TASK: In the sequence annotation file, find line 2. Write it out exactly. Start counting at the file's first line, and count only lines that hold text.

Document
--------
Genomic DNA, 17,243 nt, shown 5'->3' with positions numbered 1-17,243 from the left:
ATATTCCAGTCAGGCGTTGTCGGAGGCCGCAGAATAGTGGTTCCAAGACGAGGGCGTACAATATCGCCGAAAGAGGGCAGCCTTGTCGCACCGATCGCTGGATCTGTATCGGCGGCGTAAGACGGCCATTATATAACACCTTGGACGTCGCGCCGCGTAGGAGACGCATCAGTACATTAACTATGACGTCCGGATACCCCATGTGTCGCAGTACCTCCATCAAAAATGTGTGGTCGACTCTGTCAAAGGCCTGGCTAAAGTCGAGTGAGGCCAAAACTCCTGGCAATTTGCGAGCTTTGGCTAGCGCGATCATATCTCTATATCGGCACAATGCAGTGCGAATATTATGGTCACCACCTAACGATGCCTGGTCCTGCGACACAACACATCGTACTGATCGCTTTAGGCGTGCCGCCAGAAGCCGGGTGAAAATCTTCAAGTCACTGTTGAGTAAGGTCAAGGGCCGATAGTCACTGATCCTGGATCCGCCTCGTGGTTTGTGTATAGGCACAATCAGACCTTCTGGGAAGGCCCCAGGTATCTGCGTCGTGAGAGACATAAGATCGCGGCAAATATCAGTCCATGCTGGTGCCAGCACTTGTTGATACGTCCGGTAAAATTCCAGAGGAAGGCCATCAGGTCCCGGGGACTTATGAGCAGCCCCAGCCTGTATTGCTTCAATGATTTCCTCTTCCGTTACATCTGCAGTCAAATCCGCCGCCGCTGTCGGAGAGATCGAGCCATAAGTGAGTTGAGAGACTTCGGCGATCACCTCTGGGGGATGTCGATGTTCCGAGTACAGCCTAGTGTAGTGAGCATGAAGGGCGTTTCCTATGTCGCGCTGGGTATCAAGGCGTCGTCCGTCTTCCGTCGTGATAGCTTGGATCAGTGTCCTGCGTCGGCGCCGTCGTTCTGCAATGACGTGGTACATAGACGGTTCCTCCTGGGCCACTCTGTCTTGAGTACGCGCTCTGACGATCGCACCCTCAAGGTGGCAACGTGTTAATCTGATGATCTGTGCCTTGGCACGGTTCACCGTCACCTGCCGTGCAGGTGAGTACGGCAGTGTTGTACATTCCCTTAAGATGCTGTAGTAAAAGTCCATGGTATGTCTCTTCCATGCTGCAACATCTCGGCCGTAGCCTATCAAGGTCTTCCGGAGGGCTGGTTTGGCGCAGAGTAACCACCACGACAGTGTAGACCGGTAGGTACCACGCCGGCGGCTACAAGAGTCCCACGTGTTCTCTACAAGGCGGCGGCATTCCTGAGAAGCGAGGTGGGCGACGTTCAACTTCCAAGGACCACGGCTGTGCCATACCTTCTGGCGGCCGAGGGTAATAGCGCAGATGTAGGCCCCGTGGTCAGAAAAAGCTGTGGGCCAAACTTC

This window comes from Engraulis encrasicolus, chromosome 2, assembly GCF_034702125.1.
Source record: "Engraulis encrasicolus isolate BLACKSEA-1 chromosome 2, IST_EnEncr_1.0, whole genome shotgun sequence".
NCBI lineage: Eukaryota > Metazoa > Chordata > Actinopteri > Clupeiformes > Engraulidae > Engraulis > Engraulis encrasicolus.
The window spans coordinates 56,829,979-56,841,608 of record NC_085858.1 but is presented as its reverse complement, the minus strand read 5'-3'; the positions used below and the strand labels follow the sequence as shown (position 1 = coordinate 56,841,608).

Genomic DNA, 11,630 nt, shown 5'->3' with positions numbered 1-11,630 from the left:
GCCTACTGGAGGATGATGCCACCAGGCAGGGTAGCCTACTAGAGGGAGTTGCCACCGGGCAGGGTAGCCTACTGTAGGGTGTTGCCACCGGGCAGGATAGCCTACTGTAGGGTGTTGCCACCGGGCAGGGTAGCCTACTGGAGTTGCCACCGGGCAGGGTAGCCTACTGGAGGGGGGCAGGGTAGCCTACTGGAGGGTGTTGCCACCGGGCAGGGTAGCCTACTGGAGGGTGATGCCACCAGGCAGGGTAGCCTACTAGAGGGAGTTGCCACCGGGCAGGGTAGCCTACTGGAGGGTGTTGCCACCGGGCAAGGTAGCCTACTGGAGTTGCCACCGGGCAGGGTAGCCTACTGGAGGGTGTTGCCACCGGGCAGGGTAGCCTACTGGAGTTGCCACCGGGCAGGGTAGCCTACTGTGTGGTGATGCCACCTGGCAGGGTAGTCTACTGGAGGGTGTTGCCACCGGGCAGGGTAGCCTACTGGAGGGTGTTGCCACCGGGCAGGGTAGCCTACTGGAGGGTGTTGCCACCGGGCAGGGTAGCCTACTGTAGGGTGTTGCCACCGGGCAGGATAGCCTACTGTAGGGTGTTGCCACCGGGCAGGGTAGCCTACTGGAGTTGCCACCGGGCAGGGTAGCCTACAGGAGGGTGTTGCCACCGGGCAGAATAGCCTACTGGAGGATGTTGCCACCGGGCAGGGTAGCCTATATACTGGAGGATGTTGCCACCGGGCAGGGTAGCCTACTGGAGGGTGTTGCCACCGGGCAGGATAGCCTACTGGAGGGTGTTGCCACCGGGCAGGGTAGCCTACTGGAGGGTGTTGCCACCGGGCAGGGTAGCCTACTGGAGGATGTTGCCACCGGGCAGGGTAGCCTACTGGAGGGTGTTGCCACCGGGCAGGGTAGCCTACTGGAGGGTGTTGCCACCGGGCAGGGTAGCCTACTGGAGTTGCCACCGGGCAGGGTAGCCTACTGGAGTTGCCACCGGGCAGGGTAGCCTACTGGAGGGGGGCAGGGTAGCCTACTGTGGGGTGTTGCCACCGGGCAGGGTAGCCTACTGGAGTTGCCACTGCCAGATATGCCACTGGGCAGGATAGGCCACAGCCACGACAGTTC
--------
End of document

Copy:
ATATTCCAGTCAGGCGTTGTCGGAGGCCGCAGAATAGTGGTTCCAAGACGAGGGCGTACAATATCGCCGAAAGAGGGCAGCCTTGTCGCACCGATCGCTGGATCTGTATCGGCGGCGTAAGACGGCCATTATATAACACCTTGGACGTCGCGCCGCGTAGGAGACGCATCAGTACATTAACTATGACGTCCGGATACCCCATGTGTCGCAGTACCTCCATCAAAAATGTGTGGTCGACTCTGTCAAAGGCCTGGCTAAAGTCGAGTGAGGCCAAAACTCCTGGCAATTTGCGAGCTTTGGCTAGCGCGATCATATCTCTATATCGGCACAATGCAGTGCGAATATTATGGTCACCACCTAACGATGCCTGGTCCTGCGACACAACACATCGTACTGATCGCTTTAGGCGTGCCGCCAGAAGCCGGGTGAAAATCTTCAAGTCACTGTTGAGTAAGGTCAAGGGCCGATAGTCACTGATCCTGGATCCGCCTCGTGGTTTGTGTATAGGCACAATCAGACCTTCTGGGAAGGCCCCAGGTATCTGCGTCGTGAGAGACATAAGATCGCGGCAAATATCAGTCCATGCTGGTGCCAGCACTTGTTGATACGTCCGGTAAAATTCCAGAGGAAGGCCATCAGGTCCCGGGGACTTATGAGCAGCCCCAGCCTGTATTGCTTCAATGATTTCCTCTTCCGTTACATCTGCAGTCAAATCCGCCGCCGCTGTCGGAGAGATCGAGCCATAAGTGAGTTGAGAGACTTCGGCGATCACCTCTGGGGGATGTCGATGTTCCGAGTACAGCCTAGTGTAGTGAGCATGAAGGGCGTTTCCTATGTCGCGCTGGGTATCAAGGCGTCGTCCGTCTTCCGTCGTGATAGCTTGGATCAGTGTCCTGCGTCGGCGCCGTCGTTCTGCAATGACGTGGTACATAGACGGTTCCTCCTGGGCCACTCTGTCTTGAGTACGCGCTCTGACGATCGCACCCTCAAGGTGGCAACGTGTTAATCTGATGATCTGTGCCTTGGCACGGTTCACCGTCACCTGCCGTGCAGGTGAGTACGGCAGTGTTGTACATTCCCTTAAGATGCTGTAGTAAAAGTCCATGGTATGTCTCTTCCATGCTGCAACATCTCGGCCGTAGCCTATCAAGGTCTTCCGGAGGGCTGGTTTGGCGCAGAGTAACCACCACGACAGTGTAGACCGGTAGGTACCACGCCGGCGGCTACAAGAGTCCCACGTGTTCTCTACAAGGCGGCGGCATTCCTGAGAAGCGAGGTGGGCGACGTTCAACTTCCAAGGACCACGGCTGTGCCATACCTTCTGGCGGCCGAGGGTAATAGCGCAGATGTAGGCCCCGTGGTCAGAAAAAGCTGTGGGCCAAACTTC